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Solutions for Chapter Chapter 9: Electrons in Atoms and the Periodic Table

Full solutions for Introductory Chemistry | 4th Edition

ISBN: 9780321687937

Solutions for Chapter Chapter 9: Electrons in Atoms and the Periodic Table

Solutions for Chapter Chapter 9
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Textbook: Introductory Chemistry
Edition: 4
Author: Nivaldo J. Tro
ISBN: 9780321687937

This expansive textbook survival guide covers the following chapters and their solutions. Introductory Chemistry was written by and is associated to the ISBN: 9780321687937. This textbook survival guide was created for the textbook: Introductory Chemistry, edition: 4. Since 114 problems in chapter Chapter 9: Electrons in Atoms and the Periodic Table have been answered, more than 17014 students have viewed full step-by-step solutions from this chapter. Chapter Chapter 9: Electrons in Atoms and the Periodic Table includes 114 full step-by-step solutions.

Key Chemistry Terms and definitions covered in this textbook
  • annulenes

    Compounds consisting of a single ring containing a fully conjugated p system. Benzene is [6]annulene.

  • atactic

    A polymer in which the repeating units contain chirality centers which are not arranged in a pattern (they have random configurations).

  • benzylic position

    A carbon atom that is immediately adjacent to a benzene ring.

  • carbocation

    An intermediate containing a positively charged carbon atom.

  • collision model

    A model of reaction rates based on the idea that molecules must collide to react; it explains the factors influencing reaction rates in terms of the frequency of collisions, the number of collisions with energies exceeding the activation energy, and the probability that the collisions occur with suitable orientations. (Section 14.5)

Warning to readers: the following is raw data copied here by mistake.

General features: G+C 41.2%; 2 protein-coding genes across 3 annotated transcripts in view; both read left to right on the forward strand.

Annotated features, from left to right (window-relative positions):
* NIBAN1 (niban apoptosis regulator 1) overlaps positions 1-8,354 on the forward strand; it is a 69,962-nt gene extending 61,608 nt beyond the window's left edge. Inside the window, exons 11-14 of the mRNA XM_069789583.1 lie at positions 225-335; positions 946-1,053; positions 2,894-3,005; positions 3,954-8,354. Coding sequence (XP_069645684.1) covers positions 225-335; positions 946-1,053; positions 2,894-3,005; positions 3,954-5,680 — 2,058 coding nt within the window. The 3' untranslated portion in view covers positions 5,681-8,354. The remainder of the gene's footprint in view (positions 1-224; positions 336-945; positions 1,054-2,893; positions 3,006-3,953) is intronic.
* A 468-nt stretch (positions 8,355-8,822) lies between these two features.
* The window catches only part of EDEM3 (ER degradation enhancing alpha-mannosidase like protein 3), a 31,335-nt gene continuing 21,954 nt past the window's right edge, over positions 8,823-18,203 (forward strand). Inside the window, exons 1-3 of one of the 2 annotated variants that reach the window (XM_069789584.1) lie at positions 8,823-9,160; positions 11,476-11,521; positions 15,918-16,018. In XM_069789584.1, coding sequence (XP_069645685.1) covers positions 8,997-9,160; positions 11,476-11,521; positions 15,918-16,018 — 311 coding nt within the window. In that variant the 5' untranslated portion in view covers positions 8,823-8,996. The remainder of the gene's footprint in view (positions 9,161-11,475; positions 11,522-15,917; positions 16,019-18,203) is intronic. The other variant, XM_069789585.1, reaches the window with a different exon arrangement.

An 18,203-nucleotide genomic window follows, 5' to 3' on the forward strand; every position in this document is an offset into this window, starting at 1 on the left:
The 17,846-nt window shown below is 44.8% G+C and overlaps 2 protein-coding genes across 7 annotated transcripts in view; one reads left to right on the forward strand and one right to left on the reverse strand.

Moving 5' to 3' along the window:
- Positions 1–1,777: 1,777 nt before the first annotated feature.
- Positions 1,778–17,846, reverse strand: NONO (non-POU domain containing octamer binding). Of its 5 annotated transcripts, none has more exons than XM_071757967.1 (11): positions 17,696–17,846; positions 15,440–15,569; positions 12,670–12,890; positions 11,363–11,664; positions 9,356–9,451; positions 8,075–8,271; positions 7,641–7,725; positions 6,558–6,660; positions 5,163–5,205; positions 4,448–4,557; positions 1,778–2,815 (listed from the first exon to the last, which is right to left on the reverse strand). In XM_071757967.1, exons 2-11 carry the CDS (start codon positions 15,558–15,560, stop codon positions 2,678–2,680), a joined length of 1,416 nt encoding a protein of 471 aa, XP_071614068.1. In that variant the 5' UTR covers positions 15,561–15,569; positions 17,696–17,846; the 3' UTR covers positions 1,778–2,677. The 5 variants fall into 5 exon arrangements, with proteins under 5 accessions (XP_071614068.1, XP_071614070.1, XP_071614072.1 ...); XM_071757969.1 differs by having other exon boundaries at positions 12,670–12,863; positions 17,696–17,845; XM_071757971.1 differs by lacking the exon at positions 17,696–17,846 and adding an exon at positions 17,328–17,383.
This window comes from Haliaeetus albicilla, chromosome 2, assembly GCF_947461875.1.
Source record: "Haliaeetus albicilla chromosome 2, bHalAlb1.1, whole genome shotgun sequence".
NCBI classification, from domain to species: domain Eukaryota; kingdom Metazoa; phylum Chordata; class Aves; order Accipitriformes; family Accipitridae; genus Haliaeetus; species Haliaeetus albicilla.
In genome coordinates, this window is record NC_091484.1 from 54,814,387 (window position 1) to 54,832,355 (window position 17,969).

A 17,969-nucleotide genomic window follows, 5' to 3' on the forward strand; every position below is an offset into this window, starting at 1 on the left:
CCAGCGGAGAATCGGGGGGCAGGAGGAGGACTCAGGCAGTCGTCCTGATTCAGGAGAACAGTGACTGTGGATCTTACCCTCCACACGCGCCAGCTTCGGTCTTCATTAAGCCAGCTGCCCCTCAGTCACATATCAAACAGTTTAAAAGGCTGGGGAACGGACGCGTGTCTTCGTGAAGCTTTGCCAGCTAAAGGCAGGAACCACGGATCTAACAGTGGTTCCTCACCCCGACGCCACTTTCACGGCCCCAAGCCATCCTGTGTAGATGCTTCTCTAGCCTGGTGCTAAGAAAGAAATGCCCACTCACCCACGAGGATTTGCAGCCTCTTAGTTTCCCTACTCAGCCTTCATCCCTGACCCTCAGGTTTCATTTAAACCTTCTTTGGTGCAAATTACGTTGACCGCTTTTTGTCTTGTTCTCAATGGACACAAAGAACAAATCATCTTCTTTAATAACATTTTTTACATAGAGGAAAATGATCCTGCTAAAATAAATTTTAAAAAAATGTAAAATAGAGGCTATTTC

• Condensation polymerization

    A polymerization in which chain growth occurs in a stepwise manner between difunctional monomers. Also called step-growth polymerization.

  • copolymer

    A complex polymer resulting from the polymerization of two or more chemically different monomers. (Section 12.8)

  • critical temperature

    The highest temperature at which it is possible to convert the gaseous form of a substance to a liquid. The critical temperature increases with an increase in the magnitude of intermolecular forces. (Section 11.4)

  • diazonium salt

    An ionic compound that is formed upon treatment of a primary amine with NaNO2 and HCl.

  • elimination

    A reaction involving the loss of a leaving group and formation of a p bond.

  • enthalpy of formation

    The enthalpy change that accompanies the formation of a substance from the most stable forms of its component elements. (Section 5.7)

  • intermetallic compound

    A homogeneous alloy with definite properties and a fixed composition. Intermetallic compounds are stoichiometric compounds that form between metallic elements. (Section 12.3)

  • kinetics

    A term that refers to the rate of a reaction.

  • lipid

    Naturally occurring compoundsthat can be extracted from cells usingnonpolar organic solvents.

  • London dispersion forces

    Attractive forces between transient dipole moments, observed in alkanes.

  • Molecular orbital (MO) theory

    A theory of chemical bonding in which electrons in molecules occupy molecular orbitals that extend over the entire molecule and are formed by the combination of the atomic orbitals that make up the molecule

  • off-resonance decoupling

    In NMR spectroscopy, a technique in which only the one-bond couplings are observed. CH3 groups appear as quartets, CH2 groups appear as triplets, CH groups appear as doublets, and quaternary carbon atoms appear as singlets.

  • Tautomers

    Constitutional isomers in equilibrium with each other that differ in the location of a hydrogen atom and a double bond relative to a heteroatom, most commonly O, N, or S.

  • Triglyceride (triacylglycerol)

    An ester of glycerol with three fatty acids

  • Z (Section 5.2C)

    From the German, zusammen, meaning opposite. Specifi es that groups of higher priority on the carbons of a double bond are on the same side

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